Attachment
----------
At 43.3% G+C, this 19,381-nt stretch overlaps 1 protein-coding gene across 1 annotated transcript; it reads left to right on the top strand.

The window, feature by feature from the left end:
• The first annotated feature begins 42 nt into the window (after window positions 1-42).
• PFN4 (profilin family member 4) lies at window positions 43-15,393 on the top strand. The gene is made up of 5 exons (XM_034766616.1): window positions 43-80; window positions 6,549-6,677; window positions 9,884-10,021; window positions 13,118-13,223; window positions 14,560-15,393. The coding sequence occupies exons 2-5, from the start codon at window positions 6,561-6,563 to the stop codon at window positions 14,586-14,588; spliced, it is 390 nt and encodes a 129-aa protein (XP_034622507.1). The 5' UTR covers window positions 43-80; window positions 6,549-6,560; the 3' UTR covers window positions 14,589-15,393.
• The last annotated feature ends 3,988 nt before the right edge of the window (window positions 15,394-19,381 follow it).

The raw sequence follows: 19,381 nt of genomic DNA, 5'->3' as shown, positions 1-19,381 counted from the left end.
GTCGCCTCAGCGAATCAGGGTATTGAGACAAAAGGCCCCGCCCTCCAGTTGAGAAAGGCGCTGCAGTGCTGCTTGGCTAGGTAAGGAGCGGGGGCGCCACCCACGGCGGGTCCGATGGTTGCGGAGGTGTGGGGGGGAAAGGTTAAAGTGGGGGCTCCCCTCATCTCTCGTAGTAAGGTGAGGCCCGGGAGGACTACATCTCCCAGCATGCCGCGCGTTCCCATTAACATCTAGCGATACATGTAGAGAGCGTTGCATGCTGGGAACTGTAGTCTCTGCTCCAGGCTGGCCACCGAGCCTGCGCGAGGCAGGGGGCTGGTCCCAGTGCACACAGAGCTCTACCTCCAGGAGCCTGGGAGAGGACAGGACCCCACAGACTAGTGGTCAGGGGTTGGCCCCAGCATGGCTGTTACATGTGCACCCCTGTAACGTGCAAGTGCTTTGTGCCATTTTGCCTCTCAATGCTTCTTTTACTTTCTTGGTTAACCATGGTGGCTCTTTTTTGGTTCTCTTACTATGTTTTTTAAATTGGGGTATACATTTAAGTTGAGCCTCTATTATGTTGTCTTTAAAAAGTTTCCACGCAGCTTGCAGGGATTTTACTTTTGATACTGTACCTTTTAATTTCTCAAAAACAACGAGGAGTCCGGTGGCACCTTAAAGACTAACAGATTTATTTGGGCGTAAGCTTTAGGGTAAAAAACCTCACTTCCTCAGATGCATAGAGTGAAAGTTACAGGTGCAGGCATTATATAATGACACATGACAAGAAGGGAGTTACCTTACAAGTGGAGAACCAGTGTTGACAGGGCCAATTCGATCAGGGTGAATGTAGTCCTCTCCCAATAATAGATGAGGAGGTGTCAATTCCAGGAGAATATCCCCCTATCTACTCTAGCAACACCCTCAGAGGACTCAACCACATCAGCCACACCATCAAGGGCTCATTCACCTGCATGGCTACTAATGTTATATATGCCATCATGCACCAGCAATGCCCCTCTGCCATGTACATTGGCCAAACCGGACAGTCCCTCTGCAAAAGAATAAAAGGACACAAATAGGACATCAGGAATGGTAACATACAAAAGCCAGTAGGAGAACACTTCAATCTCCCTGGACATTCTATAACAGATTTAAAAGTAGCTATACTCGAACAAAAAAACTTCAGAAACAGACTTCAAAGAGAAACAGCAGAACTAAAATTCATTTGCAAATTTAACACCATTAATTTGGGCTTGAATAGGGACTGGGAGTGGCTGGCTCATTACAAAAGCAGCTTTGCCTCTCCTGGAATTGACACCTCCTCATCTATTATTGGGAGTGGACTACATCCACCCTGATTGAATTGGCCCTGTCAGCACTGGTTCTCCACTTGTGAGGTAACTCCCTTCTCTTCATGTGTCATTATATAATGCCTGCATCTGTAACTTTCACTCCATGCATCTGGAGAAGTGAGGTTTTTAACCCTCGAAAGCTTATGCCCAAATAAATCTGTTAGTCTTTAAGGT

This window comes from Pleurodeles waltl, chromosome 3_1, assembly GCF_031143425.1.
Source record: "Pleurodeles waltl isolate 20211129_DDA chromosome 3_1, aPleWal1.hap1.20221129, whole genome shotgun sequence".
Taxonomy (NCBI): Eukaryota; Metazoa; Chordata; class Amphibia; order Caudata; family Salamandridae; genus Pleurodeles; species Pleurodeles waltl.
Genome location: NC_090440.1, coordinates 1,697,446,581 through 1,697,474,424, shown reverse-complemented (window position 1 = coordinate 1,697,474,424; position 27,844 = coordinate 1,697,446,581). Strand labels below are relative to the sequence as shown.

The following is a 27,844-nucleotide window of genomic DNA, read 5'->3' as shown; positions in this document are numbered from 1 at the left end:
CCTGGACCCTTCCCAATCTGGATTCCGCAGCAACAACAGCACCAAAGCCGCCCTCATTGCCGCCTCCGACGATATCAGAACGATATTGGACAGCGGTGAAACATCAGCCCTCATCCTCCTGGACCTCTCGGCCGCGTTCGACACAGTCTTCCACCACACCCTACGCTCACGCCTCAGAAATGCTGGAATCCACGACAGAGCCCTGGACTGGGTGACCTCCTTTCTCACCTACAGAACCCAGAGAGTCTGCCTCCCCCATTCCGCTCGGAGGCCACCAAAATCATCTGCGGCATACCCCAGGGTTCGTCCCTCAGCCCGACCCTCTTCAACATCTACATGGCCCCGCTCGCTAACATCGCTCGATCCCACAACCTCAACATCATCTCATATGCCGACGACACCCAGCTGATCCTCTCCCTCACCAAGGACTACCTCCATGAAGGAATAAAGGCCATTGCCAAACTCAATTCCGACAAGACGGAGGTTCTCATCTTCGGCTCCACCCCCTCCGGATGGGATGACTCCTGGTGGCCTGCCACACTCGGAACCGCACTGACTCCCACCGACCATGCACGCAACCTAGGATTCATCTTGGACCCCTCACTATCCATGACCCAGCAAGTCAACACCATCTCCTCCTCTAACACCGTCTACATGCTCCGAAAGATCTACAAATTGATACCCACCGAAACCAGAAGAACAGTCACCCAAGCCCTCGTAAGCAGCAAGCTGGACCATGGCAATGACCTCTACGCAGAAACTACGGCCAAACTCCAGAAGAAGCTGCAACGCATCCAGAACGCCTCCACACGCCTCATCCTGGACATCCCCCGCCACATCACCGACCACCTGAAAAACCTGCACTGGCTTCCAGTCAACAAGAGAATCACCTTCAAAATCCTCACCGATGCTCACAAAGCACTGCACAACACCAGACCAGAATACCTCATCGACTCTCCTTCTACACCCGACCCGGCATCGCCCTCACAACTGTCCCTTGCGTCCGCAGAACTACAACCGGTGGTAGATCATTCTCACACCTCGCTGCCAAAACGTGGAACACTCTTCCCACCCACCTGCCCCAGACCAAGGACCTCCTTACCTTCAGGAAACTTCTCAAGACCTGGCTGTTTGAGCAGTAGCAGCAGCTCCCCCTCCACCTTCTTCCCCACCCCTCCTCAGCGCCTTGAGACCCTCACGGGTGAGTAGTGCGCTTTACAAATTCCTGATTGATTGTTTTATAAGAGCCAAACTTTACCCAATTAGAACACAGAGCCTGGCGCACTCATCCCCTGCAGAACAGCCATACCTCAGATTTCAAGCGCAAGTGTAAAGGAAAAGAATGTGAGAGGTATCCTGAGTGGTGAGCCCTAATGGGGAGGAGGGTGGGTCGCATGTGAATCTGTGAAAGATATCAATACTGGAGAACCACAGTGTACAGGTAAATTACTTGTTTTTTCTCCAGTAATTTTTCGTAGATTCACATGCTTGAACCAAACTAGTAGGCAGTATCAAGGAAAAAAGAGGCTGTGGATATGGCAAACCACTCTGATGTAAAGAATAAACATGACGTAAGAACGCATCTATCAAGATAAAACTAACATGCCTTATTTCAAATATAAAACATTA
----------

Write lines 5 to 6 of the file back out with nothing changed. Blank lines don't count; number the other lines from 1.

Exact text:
• The last annotated feature ends 3,988 nt before the right edge of the window (window positions 15,394-19,381 follow it).

The raw sequence follows: 19,381 nt of genomic DNA, 5'->3' as shown, positions 1-19,381 counted from the left end.